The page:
BROOKLYN, NY.- The Brooklyn Museum
has acquired an important collection of works of art created in conjunction with the revolutionary Black Arts Movement of the late 1960s to mid-1970s. The group of forty-four works by twenty-six artists was assembled by former Chicago dealers David Lusenhop and Melissa Azzi, whose goal was to preserve and promote works by leading African American visual artists involved in the movement. The acquisition was made by purchase directly from Lusenhop and Azzi as private collectors with a combination of funds devoted to the collection of American art at the Brooklyn Museum.
"This remarkable acquisition, which represents a pivotal moment in American art and culture, adds a new breadth and dimension to the late twentieth-century American holdings of the Brooklyn Museum, and continues to proudly distinguish the Museum in its long-term commitment to African American art," comments Brooklyn Museum Director Arnold L. Lehman.
"As the Brooklyn Museum works to build its collection of precontemporary African American art, with recent purchases of work by John Biggers, Sargent Johnson, and Lois Mailou Jones, this acquisition provides a telling bridge between those earlier generations and the contemporary African American artists represented in the collection today. After decades of finding no market for their art, which they placed largely among friends, the visual artists of the Black Arts Movement are receiving the scholarly attention that will dramatically reconfigure our understanding of their significance," states Teresa A. Carbone, Andrew W. Mellon Curator of American Art at the Brooklyn Museum.
For a decade, beginning about 2001, the dealers worked at locating and acquiring powerful and pivotal works that had been among the most visible and influential examples of the Black Arts Movement. Pieces such as Wadsworth Jarrell's large-scale acrylic Revolutionary (1971), Jeff Donaldson's watercolor Wives of Shango (1969), and Jae Jarrell's politically charged Urban Wall Suit (1969) are now recognized as icons of the movement. Half of the works in the collection, including these three famous examples, were purchased directly from the artists.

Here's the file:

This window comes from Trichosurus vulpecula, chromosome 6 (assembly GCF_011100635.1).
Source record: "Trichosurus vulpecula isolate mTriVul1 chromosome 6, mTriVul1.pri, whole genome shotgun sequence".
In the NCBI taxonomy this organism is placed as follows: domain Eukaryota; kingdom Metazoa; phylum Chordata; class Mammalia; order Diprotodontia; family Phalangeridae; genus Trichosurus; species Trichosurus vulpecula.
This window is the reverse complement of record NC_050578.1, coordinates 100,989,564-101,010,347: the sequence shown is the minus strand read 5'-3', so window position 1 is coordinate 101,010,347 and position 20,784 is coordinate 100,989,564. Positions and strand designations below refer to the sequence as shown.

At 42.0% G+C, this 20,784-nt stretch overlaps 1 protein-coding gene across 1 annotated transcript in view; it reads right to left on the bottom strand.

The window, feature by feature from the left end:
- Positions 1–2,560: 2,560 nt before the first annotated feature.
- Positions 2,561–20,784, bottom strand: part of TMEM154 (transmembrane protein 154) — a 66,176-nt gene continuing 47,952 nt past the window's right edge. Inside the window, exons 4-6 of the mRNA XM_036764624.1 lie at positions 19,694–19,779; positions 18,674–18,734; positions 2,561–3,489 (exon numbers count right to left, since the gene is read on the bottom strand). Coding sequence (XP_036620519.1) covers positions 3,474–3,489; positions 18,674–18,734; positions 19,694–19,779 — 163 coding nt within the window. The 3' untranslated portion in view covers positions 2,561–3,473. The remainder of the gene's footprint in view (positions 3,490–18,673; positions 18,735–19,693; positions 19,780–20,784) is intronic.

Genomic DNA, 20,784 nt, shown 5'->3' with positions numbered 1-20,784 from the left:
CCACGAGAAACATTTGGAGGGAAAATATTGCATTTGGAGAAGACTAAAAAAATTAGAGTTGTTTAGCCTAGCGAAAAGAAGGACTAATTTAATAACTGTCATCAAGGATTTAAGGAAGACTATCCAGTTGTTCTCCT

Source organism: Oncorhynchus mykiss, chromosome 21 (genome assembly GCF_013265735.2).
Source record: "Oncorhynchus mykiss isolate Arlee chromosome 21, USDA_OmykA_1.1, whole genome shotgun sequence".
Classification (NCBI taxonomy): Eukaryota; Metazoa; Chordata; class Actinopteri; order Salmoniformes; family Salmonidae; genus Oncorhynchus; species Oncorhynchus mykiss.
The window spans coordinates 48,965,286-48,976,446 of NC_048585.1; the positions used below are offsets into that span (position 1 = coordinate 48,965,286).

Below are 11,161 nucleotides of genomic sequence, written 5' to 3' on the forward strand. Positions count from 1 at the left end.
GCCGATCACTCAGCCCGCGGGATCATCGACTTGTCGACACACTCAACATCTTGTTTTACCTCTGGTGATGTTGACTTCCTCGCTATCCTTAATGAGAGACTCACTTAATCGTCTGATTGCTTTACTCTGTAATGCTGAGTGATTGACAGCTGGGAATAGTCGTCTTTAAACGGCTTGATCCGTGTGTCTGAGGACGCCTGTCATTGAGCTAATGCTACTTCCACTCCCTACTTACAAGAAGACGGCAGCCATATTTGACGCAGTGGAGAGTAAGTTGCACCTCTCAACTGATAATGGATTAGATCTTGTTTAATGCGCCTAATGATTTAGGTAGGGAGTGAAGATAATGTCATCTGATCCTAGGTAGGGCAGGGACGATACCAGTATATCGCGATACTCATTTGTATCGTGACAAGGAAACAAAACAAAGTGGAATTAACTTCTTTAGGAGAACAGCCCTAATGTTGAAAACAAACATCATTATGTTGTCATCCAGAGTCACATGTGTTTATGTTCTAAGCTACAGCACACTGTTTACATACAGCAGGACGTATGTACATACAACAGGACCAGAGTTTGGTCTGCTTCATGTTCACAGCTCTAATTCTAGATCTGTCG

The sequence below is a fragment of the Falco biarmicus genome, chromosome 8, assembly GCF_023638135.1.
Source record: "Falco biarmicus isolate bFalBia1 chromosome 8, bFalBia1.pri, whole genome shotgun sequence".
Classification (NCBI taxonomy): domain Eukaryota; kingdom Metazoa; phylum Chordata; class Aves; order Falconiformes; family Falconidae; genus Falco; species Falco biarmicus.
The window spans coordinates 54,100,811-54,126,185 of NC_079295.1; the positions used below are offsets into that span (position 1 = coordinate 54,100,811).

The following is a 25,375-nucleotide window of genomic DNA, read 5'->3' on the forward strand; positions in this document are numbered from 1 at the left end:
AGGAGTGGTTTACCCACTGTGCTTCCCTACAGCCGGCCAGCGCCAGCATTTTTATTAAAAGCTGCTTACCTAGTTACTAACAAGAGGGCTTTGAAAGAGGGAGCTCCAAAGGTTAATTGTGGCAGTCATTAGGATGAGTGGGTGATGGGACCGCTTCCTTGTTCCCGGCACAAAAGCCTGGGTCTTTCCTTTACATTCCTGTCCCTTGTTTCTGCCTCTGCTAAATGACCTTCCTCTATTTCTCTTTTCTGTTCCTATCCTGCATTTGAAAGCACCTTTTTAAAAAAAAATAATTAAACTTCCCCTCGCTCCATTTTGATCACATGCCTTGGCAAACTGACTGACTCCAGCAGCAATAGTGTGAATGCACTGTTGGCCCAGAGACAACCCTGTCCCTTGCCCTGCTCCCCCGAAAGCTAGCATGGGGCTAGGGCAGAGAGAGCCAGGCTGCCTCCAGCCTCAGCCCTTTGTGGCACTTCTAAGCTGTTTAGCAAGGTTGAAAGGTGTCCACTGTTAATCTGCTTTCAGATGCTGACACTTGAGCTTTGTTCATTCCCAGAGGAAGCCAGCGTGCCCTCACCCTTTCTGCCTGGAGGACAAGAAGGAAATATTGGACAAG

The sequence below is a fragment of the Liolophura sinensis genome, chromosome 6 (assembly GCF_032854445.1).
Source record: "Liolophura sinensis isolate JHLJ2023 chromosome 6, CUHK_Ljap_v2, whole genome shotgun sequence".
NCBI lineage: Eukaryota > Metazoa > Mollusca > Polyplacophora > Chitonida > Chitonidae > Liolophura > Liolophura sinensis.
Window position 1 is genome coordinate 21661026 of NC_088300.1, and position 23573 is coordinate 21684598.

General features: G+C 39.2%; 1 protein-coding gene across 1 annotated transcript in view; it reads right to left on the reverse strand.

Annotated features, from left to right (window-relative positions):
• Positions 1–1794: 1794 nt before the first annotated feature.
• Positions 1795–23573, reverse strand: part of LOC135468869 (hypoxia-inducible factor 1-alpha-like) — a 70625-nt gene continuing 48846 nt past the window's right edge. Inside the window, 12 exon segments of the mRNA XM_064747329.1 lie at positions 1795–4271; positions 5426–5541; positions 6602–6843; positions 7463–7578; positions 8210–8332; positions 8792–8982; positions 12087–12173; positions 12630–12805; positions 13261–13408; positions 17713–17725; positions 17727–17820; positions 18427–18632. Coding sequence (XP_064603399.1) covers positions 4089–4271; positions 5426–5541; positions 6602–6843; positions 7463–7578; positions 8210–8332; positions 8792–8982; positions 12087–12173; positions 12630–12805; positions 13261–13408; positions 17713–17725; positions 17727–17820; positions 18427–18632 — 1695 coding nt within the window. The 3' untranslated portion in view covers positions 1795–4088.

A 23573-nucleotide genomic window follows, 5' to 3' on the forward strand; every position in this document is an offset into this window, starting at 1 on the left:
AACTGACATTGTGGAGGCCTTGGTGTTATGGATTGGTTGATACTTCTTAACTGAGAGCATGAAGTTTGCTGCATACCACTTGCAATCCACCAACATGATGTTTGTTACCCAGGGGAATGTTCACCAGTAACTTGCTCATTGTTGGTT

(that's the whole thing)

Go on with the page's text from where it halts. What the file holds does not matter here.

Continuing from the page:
Azzi and Lusenhop selected works for their collection that addressed issues of Black identity and Black liberation while exemplifying distinctive formal modes used by proponents of the Black Arts Movement, including appropriation, photo-screen printing, and collage. They chose works by those who had matured as artists during the sixties and seventies and whose work had been praised by art historians, critics, activists, and others within the Black community. They also directed particular attention to the numerous women who were pivotal to the movement. Electric color is central to many of the works in the collection, from the AfriCOBRA prints by Barbara Jones-Hogu to paintings and prints by Wadsworth Jarrell that used Day-Glo colors. The urban environment is subject matter in many of the works, such as the brick-embossed prints by Caspar Banjo and quilted garments by Jae Jarrell.
Among the other artists represented in this collection are Benny Andrews, Cleveland Bellow, Kay Brown, Marie Johnson Calloway, Ben Hazard, Ben Jones, Carolyn Lawrence, Dindga McCannon, John T. Riddle, and Lev T. Mills.
The Black Arts Movement grew out of the Black Power Movement and encompassed visual arts, literature, theater, poetry, music, and dance. In Chicago, where many of the artists represented in this collection worked, the movement was ignited by the creation of the Wall of Respect (1967), a collaborative work of activist public art, which inspired a drive for Black self-definition, self-determination, and nationhood. The Black arts collective AfriCOBRA, in which many of the artists in this collection participated, called for the creation of new visual images of Blackness.
The Nelson Stevens print Uhuru (1971), from this collection, will be on display in the Museum's American Identities galleries in March 2013, and a selection of at least five works will be included in the upcoming exhibition Art, Activisim, and Civil Rights in the 1960s, on view March 7 through July 6, 2014, and co-curated by Dr. Kellie Jones, Associate Professor, Department of Art History and Archaeology, Columbia University, and Teresa A. Carbone, Andrew W. Mellon Curator of American Art at the Brooklyn Museum.
David Lusenhop founded Lusenhop Fine Art, in which Melissa Azzi is a principal, in 1989 after leaving the Richmond Art Museum in Indiana, where he served as Assistant Director. Following thirteen years based in Cincinnati, Lusenhop relocated to Chicago, where he directed Robert Henry Adams Fine Art from 2002 to 2006, after which he ran a public gallery space. An independent scholar and lecturer, he is known for his research on aspects of African American Art History.